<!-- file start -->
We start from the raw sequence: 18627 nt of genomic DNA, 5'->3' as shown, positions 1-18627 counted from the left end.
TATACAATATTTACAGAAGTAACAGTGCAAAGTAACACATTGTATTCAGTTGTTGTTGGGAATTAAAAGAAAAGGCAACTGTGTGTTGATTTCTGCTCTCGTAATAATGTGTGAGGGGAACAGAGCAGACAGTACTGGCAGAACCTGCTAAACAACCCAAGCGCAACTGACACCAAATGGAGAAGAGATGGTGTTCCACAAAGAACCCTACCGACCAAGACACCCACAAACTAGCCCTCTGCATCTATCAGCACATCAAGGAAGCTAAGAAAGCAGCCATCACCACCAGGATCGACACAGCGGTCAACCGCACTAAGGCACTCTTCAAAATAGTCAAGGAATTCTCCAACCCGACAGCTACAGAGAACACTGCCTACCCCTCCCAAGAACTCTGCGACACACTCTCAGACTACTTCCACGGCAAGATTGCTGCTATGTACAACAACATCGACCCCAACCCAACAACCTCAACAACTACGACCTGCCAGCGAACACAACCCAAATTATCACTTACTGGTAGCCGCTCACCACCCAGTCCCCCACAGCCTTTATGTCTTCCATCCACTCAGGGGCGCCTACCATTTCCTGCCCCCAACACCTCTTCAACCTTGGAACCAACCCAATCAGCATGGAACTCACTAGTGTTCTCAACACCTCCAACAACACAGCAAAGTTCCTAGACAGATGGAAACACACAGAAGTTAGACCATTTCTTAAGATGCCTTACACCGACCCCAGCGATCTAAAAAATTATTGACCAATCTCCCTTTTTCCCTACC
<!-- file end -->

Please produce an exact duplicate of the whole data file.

We start from the raw sequence: 18627 nt of genomic DNA, 5'->3' as shown, positions 1-18627 counted from the left end.
TATACAATATTTACAGAAGTAACAGTGCAAAGTAACACATTGTATTCAGTTGTTGTTGGGAATTAAAAGAAAAGGCAACTGTGTGTTGATTTCTGCTCTCGTAATAATGTGTGAGGGGAACAGAGCAGACAGTACTGGCAGAACCTGCTAAACAACCCAAGCGCAACTGACACCAAATGGAGAAGAGATGGTGTTCCACAAAGAACCCTACCGACCAAGACACCCACAAACTAGCCCTCTGCATCTATCAGCACATCAAGGAAGCTAAGAAAGCAGCCATCACCACCAGGATCGACACAGCGGTCAACCGCACTAAGGCACTCTTCAAAATAGTCAAGGAATTCTCCAACCCGACAGCTACAGAGAACACTGCCTACCCCTCCCAAGAACTCTGCGACACACTCTCAGACTACTTCCACGGCAAGATTGCTGCTATGTACAACAACATCGACCCCAACCCAACAACCTCAACAACTACGACCTGCCAGCGAACACAACCCAAATTATCACTTACTGGTAGCCGCTCACCACCCAGTCCCCCACAGCCTTTATGTCTTCCATCCACTCAGGGGCGCCTACCATTTCCTGCCCCCAACACCTCTTCAACCTTGGAACCAACCCAATCAGCATGGAACTCACTAGTGTTCTCAACACCTCCAACAACACAGCAAAGTTCCTAGACAGATGGAAACACACAGAAGTTAGACCATTTCTTAAGATGCCTTACACCGACCCCAGCGATCTAAAAAATTATTGACCAATCTCCCTTTTTCCCTACC